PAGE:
cjbanning: (St. Thomas)
[personal profile] cjbanning
The first and most important need of the Church is of course to serve as a means of grace for the members of the Body of Christ and as a source of light for the world as a whole. All other needs must, if necessary, be ultimately subordinated to that central one. On the parish level, this means first and foremost performing the sacraments, serving the community (global and local) through the works of mercy and justice work, and seeing to the spiritual and corporeal needs of parishioners. Much of a priest’s attention, then, is quite properly focused on the “bread and butter” of church operations: on celebrating the Eucharist, preaching the Good News, baptising infants and converts, visiting the sick, comforting the distressed, marrying those in love, and burying the dead.

To most fully achieve its purpose, however, it is necessary for a parish or mission to draw on the various gifts provided by the Spirit to each and every member; a church which authentically lives out the calling the Spirit delivers to its members will (if such is God’s will) thrive and grow as a consequence, whereas one which adopts a false persona in order to attract new members will in fact alienate them by virtue of that very inauthenticity. The role of the ordained presbytery, then, is to assist congregations in thinking theologically so as to develop their own sense of their guiding principles in order to live them out in their engagement with the world as a whole, to help a congregation realize what makes them special and unique and to more fully grow into that vision which is organic to them alone--through their liturgy, through their service, and through their attempts at dialogue. Christian education opportunities need to be available for both adults and youth to “teach the conflicts” (cf. Gerald Graff, Beyond the Culture Wars ) that have divided the Church, both historical and contemporary (e.g., Eucharistic presence, the resistability of grace, the nature(s) of Christ, etc.), while making clear that all points of view are welcome in the Episcopal Church and at the Lord’s table.

Furthermore, each parish or mission must seek to build connections not only in the local community (although of course it must not stop building such connections!) but also across the diocese and across the globe. For better or worse, the era in which a parish could survive by serving a small local community bound together by their geographical condition is ending; in what Tony Jones calls “this postmodern, wiki-world,” the churches which are thriving are those urban and suburban churches which can reach across an urban city or suburban region to form connections among geographically disparate members.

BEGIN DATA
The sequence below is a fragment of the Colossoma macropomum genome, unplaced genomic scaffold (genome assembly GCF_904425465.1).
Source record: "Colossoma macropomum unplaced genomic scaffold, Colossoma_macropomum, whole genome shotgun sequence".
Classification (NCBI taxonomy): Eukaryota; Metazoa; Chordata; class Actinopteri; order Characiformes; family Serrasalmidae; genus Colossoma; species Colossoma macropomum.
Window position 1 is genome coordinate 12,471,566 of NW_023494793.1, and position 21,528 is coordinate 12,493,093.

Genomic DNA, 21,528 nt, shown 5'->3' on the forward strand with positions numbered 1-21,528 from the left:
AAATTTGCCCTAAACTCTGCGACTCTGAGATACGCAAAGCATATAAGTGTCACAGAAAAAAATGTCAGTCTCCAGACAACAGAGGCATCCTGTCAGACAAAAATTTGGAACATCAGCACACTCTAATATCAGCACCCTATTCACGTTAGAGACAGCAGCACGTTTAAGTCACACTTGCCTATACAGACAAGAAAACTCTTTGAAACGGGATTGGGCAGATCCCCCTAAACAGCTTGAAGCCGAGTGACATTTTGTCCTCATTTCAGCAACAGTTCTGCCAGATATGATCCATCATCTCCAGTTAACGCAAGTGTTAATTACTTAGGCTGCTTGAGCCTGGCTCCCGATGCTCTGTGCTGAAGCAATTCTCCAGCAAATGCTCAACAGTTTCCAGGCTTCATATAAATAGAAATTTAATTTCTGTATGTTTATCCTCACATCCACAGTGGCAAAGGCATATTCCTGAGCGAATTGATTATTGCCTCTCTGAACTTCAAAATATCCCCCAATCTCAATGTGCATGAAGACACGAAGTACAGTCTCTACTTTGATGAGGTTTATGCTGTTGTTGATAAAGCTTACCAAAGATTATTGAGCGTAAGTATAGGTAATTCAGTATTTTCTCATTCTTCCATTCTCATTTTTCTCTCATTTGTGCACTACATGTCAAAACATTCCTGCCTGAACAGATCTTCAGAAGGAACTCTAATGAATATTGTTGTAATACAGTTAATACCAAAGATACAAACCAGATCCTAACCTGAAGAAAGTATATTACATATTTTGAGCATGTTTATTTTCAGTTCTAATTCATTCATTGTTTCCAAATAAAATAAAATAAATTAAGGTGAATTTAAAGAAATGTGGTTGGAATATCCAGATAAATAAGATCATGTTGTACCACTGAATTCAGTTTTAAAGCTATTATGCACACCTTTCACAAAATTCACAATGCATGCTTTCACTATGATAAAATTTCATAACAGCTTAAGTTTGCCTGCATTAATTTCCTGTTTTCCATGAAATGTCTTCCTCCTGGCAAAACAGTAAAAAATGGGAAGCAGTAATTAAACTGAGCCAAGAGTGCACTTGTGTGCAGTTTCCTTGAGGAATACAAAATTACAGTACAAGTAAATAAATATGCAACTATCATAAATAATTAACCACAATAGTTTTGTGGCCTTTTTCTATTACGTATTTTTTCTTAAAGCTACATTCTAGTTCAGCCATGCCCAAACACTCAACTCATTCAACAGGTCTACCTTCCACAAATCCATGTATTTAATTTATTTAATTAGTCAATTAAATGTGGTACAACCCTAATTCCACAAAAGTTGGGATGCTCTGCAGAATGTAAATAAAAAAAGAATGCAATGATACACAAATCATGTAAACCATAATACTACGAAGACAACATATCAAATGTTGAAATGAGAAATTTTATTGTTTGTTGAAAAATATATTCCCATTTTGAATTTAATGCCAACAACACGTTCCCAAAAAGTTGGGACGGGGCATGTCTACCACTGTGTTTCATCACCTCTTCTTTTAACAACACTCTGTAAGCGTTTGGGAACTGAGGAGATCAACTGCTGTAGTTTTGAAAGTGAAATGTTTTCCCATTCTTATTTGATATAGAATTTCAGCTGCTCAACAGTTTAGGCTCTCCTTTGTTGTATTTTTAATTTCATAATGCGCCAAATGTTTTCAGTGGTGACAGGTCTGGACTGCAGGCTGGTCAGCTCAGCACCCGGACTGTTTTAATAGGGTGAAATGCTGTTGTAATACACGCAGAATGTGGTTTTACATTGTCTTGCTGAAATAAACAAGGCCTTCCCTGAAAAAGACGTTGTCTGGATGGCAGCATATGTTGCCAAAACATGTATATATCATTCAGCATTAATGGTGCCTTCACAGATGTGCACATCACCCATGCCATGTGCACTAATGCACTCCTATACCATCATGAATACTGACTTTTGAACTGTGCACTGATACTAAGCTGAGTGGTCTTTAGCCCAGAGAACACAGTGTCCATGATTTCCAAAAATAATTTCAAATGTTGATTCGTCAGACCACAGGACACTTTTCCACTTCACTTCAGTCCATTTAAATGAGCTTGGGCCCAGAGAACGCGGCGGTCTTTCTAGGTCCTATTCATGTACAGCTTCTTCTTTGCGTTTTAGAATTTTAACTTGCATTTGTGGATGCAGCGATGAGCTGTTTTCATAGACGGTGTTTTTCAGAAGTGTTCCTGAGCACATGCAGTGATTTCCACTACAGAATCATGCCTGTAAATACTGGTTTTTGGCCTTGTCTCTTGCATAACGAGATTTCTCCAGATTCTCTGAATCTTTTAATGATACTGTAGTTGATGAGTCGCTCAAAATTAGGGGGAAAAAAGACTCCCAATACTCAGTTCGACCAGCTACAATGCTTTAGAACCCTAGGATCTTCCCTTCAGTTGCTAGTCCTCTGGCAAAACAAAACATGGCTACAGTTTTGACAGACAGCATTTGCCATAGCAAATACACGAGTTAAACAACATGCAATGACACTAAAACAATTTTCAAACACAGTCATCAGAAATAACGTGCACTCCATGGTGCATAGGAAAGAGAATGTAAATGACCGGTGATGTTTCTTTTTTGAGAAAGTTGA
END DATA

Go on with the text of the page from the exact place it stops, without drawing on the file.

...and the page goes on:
For myself as a young adult in the Diocese of New Jersey, I have found myself invaluably enriched by a number of retreats and volunteer opportunities offered to young adults in the diocese, almost all organized by the Rev. Greg Bezilla (the Episcopal chaplain to Rutgers University). These diocesan events have managed to supplement what my parish offers in an area where it is particularly weak (it having relatively few young adults, and literally no other regular attenders in their late twenties) and connect me with other Episcopalian young adults in New Jersey. The age of Facebook and other social networking technologies (including this one!) makes it possible for the relationships forged at such events to endure even across distances as far as that between New Jersey and Arizona--or even across the globe itself.

The job of the priest, then, is to facilitate the building of these types of connections and to empower parishioners to take their places as not only members of a parish, but citizens of a Church which is truly Catholic, taking part in conversations and dialogues which extend beyond the limits of a brick-and-mortar church building. This ecclesiology is distinctly Episcopal in both senses of the word: locating ultimate stability not in the parish church or the inter/national organization but in the diocesan cathedral.
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My Prayer

"This is my prayer: that your love may overflow more and more with knowledge and full insight to help you to determine what is best."
-- St. Paul's Epistle to the Philippians 1:9-10

All entries copyrighted © 2009, 2010, 2011, 2012 by Cole J. Banning


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